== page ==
iPhone FaceTime Bug Lets Caller Hear And See, Even If You Don’t Pick Up

iOS 12.1 iPhone FaceTime bug

Image Source: Apple.com (screenshot)

Almost every day we hear about a new problem with popular tech devices. For example, we wrote about the screen problems with the Fitbit Charge 3 and the battery issue with the OnePlus 6T yesterday. The latest bug we are hearing about is related to Apple’s FaceTime. It’s so serious that some experts recommended that users disable the future, but thankfully, Apple has done so on its end, which is why it Group FaceTime isn’t working right now.

What is the iPhone FaceTime bug?

The iPhone FaceTime bug seems to be a widespread issue because affected users are flooding social media and product forums with complaints about it. Users claimed that when they called someone via FaceTime and the person they called didn’t pick up, they could still hear them.

The iPhone FaceTime bug seems to affect mostly iOS devices running on iOS 12.1 or later. The bug was non-existent in iOS 11.3 because it doesn’t have Group FaceTime support.

The issue represents a major privacy concern which could lead to many embarrassing situations. For example, you can listen to someone’s ongoing conversation or others can listen to yours. In some cases, someone receiving a call may not be in the mood to speak to the caller, so they may say something negative about the caller, which they will be able to hear because of the bug.

As of now, there are no workarounds for the iPhone FaceTime bug, except for disabling the feature or simply remaining alert when you get a FaceTime call until Apple pushes out a fix. Thankfully, the company is aware of the issue and has assured a fix soon.

“We’re aware of this issue and we have identified a fix that will be released in a software update later this week,” an Apple spokesperson told Reuters in a statement.

Not just limited to audio

It appears the iPhone FaceTime bug was not just limited to audio, so it is possible that video was being also transmitted to the caller. According to 9to5Mac, if the person being called pressed the Power button from the lock screen, their video was also sent to the caller. Moreover, 9to5Mac claimed that there were also other ways to trigger the video feed, like by pressing a volume button.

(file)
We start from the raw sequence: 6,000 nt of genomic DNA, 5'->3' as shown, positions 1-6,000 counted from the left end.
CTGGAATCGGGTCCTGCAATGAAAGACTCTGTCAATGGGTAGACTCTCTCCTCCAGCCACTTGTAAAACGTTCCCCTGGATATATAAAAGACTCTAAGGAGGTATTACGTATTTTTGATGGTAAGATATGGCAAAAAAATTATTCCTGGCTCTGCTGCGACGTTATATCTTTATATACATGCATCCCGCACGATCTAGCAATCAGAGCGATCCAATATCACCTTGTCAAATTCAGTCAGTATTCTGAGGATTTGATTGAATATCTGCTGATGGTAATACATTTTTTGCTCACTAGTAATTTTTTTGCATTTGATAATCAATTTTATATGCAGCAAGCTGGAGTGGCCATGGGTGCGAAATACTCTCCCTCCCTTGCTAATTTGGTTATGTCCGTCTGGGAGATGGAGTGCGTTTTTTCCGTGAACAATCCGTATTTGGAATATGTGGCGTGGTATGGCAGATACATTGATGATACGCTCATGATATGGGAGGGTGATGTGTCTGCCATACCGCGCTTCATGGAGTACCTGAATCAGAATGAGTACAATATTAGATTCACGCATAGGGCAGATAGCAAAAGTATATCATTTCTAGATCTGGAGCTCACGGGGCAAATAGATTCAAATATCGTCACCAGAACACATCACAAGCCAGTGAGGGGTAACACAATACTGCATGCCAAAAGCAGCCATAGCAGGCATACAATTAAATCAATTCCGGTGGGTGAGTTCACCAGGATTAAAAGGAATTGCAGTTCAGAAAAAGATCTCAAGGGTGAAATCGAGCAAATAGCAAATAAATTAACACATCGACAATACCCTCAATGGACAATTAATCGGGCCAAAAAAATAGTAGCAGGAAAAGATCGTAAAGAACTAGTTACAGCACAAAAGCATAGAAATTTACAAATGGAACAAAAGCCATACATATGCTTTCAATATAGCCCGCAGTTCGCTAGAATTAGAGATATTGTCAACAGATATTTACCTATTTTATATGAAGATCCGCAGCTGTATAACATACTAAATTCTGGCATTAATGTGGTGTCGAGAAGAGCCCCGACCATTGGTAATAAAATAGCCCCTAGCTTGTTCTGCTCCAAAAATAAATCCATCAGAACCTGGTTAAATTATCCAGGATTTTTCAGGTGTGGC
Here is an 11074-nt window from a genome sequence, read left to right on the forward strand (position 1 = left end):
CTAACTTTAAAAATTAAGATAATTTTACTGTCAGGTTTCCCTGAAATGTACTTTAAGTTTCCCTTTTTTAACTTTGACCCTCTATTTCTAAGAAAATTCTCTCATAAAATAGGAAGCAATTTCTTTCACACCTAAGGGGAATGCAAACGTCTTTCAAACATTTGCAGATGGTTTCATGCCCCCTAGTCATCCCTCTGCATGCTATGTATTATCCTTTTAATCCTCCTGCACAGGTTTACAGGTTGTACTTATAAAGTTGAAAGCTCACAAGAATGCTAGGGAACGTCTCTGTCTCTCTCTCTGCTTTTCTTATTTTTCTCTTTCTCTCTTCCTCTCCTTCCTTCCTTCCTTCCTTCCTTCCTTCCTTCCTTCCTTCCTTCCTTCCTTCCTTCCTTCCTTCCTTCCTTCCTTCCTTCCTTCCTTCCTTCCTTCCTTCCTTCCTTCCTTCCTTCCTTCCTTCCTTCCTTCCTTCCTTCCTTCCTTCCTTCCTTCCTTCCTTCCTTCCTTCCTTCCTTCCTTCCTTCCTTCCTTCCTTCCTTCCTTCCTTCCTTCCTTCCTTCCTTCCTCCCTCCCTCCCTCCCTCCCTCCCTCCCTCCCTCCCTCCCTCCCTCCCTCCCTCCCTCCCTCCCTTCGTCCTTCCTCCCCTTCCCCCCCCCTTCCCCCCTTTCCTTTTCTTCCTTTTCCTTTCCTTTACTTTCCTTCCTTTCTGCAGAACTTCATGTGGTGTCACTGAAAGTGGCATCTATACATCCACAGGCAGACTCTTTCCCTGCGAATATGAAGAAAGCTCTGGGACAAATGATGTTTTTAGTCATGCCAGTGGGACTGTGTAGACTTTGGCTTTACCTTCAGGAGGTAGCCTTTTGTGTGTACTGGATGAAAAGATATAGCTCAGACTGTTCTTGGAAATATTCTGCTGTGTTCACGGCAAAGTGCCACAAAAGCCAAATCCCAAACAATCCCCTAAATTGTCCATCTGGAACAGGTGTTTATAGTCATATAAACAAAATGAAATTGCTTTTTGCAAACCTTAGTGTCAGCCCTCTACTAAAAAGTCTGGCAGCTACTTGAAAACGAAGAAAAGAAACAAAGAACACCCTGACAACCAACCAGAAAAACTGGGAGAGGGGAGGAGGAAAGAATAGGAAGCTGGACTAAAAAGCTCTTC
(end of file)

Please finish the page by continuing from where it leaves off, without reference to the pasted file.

Additionally, the issue was not just limited to iPhones, 9to5Mac was able to replicate the issue by using an iPhone to call a Mac as well. A point to note is that a Mac rings for much longer than an iPhone, so your privacy is exposed for an even longer period.

Many high-profile users, including Twitter CEO Jack Dorsey, are suggested disabling the feature. To disable the feature on the iPhone, go to Settings and then disable FaceTime. To disable FaceTime on a Mac, first open the app; then go to Preferences and uncheck “Enable this account.”

However, it now appears you may not have to disable the feature after all. Since the issue generated a lot of publicity, it seems Apple has disabled the Group FaceTime feature on its end as a temporary fix until it releases a permanent patch. Apple’s System Status page shows that the server running Group FaceTime has been marked as “temporarily unavailable.”

Now if someone tries to convert a regular FaceTime call into a group call, the original call will disconnect. Regular one-on-one FaceTime calls should still work.

Big embarrassment for Apple

The iPhone FaceTime bug is a big blow to the reputation of a company like Apple, which has always prioritized privacy over other things. What’s even more embarrassing is that the discovery of the bug coincides with “National Privacy Day” in the U.S.

“On this #DataPrivacyDay let us all insist on action and reform for vital privacy protections,” Apple CEO Tim Cook tweeted.  “The dangers are real and the consequences are too important.”

Apple also recently promoted its privacy credentials heavily at CES in Las Vegas. Although the company never attends the event, it did run a 13-floor billboard ad reading: “What happens on your iPhone, stays on your iPhone.”




About the Author

Aman Jain
Aman is MBA (Finance) with an experience on both Marketing and Finance side. He has worked as a Risk Analyst for AIR Worldwide, and is currently leading VeRa FinServ, a Financial Research firm. Favorite pastimes include watching science fiction movies, reviewing tech gadgets, playing PC games and cricket. - Email him at amanjain@valuewalk.com